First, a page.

Idaho Governor Says Nonessential Businesses Can Open After April 30

Idaho Governor Says Nonessential Businesses Can Open After April 30
Patients and medical workers wear personal protective equipment due to COVID-19 concerns outside the emergency room at NYU Langone Medical Center in New York City on April 13, 2020. (John Minchillo/AP Photo)
Jack Phillips

Idaho Gov. Brad Little said nonessential businesses can prepare to reopen after the end of the month amid the CCP virus pandemic.

Little made the announcement on Wednesday as he extended the state's stay-at-home order until April 30.

"Believe me, no one wants to get Idaho back to work more than me," Little said in a news conference. But he stipulated that the state shouldn't reopen other parts of its economy yet because it would potentially allow for the resurgence of the virus.

"Idaho will be better positioned for a strong economic comeback because we are making difficult changes in how we live and work in the short term," Little said. "The statewide stay-home order is working to flatten the curve and slow the spread of coronavirus in Idaho, but the science tells us if you don't time these measures right, then we could worsen the outcome for citizens' health and the economy weeks, or months down the road."

He said that services and businesses deemed nonessential can now offer curbside and delivery services between April 15 and April 30.

“Any facility or service (including formerly ‘non essential’ businesses) can begin to operate via curbside services, drive-in, drive-through pickup, mailed services or delivery services,” said a post on the governor's Facebook page.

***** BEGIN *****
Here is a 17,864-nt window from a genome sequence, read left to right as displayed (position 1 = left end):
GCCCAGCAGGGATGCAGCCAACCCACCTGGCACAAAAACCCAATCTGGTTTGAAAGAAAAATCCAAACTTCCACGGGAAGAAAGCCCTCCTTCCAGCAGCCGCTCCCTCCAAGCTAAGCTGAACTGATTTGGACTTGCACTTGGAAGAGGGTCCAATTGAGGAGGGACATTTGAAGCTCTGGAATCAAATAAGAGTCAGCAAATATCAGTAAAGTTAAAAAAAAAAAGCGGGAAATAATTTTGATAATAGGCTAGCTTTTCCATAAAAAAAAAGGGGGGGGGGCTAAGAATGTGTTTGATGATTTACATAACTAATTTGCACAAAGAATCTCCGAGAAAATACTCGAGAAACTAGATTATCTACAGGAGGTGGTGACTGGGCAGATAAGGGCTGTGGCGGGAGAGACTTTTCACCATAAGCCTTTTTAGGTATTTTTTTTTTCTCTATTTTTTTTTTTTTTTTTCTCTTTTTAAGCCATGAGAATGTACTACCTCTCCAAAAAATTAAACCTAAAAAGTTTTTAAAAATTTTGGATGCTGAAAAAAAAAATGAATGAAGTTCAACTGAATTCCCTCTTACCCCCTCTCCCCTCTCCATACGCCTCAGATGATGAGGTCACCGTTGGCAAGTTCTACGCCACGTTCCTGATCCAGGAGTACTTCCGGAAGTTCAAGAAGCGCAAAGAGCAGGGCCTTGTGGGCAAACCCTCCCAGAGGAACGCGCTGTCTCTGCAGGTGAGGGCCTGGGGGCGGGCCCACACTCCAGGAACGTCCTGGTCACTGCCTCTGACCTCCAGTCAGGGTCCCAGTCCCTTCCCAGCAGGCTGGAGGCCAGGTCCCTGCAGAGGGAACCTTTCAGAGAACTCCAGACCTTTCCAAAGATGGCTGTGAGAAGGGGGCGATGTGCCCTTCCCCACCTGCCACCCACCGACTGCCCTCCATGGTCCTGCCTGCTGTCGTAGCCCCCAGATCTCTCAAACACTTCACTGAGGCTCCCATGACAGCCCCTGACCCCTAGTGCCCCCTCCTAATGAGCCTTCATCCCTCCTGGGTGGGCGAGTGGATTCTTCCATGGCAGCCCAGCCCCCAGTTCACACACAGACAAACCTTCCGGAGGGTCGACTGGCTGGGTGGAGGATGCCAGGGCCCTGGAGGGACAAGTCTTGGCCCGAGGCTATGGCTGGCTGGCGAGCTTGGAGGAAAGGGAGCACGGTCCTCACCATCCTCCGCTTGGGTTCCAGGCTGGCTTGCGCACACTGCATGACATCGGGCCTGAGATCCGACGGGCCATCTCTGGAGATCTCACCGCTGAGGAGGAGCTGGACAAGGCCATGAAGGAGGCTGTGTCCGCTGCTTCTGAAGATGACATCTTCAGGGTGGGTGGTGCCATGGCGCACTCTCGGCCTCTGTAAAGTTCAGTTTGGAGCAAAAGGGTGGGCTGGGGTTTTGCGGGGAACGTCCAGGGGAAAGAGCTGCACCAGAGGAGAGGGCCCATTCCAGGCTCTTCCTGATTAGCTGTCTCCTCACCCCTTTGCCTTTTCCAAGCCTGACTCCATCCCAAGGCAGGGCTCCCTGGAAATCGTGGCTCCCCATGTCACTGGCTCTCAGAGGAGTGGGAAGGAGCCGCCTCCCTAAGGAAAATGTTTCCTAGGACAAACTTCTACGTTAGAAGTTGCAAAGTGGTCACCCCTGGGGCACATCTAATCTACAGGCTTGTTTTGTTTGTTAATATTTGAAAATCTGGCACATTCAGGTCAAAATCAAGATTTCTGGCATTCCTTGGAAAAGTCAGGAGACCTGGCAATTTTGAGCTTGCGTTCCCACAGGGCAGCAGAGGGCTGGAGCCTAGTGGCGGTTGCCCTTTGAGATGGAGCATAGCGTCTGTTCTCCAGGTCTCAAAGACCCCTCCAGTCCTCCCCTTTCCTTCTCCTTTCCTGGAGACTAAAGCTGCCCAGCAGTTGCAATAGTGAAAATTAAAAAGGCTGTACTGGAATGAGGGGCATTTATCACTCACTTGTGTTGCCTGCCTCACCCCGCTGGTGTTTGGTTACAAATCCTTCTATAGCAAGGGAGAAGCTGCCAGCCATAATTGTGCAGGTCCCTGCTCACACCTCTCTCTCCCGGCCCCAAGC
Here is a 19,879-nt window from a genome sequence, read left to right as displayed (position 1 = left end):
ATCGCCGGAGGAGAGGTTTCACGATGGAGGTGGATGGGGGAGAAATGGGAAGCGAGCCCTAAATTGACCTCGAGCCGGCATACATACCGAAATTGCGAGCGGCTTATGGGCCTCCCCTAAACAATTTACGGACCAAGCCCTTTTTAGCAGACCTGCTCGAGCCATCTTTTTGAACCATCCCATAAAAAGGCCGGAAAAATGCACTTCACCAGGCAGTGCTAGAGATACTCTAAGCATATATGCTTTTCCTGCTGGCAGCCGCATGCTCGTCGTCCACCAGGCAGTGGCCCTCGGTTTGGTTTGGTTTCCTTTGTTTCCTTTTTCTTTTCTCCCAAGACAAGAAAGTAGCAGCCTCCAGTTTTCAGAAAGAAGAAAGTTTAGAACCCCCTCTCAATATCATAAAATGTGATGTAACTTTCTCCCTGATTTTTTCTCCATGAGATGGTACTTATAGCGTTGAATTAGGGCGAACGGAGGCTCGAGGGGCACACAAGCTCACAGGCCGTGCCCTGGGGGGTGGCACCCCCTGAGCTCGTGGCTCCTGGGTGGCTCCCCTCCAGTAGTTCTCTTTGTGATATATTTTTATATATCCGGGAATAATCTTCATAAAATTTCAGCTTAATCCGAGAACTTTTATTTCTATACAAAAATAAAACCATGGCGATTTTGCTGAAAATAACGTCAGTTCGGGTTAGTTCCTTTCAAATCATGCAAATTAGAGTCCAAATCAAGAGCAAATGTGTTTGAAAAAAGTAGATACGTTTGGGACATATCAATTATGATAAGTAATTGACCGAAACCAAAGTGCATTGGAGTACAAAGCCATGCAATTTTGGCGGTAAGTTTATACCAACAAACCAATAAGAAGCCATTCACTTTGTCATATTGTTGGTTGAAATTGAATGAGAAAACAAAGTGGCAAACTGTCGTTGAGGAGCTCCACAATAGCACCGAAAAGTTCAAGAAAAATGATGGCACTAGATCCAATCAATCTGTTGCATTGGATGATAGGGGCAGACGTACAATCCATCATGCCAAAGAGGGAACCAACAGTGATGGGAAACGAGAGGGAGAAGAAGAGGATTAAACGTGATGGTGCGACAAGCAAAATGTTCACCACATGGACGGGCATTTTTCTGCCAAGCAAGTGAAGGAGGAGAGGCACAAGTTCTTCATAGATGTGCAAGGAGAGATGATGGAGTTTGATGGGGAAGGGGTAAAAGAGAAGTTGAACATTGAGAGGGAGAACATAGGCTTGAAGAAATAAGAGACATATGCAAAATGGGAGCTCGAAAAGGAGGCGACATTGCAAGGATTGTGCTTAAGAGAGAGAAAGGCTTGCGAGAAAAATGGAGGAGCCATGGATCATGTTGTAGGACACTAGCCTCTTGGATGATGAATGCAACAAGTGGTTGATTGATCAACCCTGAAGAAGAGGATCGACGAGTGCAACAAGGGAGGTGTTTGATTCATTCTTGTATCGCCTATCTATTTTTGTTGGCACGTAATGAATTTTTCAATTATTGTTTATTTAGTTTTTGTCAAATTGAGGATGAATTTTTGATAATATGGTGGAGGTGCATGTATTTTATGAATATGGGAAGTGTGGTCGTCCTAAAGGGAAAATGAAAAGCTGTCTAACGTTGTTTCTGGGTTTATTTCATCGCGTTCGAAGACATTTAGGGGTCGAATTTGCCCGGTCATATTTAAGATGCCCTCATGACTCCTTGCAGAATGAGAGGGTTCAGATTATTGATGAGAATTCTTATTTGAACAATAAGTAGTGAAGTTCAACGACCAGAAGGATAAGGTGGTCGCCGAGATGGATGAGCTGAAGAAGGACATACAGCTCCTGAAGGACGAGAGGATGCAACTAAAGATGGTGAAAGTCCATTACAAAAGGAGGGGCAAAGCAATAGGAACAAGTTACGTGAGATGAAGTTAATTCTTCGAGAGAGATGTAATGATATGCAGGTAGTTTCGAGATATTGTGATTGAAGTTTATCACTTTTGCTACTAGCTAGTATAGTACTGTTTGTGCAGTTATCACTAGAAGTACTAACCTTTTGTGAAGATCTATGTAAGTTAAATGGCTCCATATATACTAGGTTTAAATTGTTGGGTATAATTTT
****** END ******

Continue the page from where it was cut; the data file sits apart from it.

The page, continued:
The order still excludes businesses such as bars, gyms, event centers, and salons.

And starting on Wednesday, travelers who leave the state for nonessential business have to quarantine for 14 days when they return.

"Rebounding to an economic recovery will require consumer confidence. Without therapeutics to treat symptoms of coronavirus, without a vaccine and without herd immunity, consumers want to know what businesses will adhere to strict practices to assure their health and safety," Little added in the news conference. "We can expect to go through phases of loosening and tightening of these measures until we do. In the meantime, I will continue to push for expanded access to testing."

Little said he will reevaluate the stay-at-home order at the end of the month.

"I want to thank the people of Idaho for doing an incredible job protecting their neighbors and themselves by following the statewide stay-home order. We are truly a state made up of people who care for each other," Little said.

The Epoch Times refers to the novel coronavirus, which causes the disease COVID-19, as the CCP virus because the Chinese Communist Party’s coverup and mismanagement allowed the virus to spread throughout China before it was transmitted worldwide.
Jack Phillips is a breaking news reporter with 15 years experience who started as a local New York City reporter. Having joined The Epoch Times' news team in 2009, Jack was born and raised near Modesto in California's Central Valley. Follow him on X:
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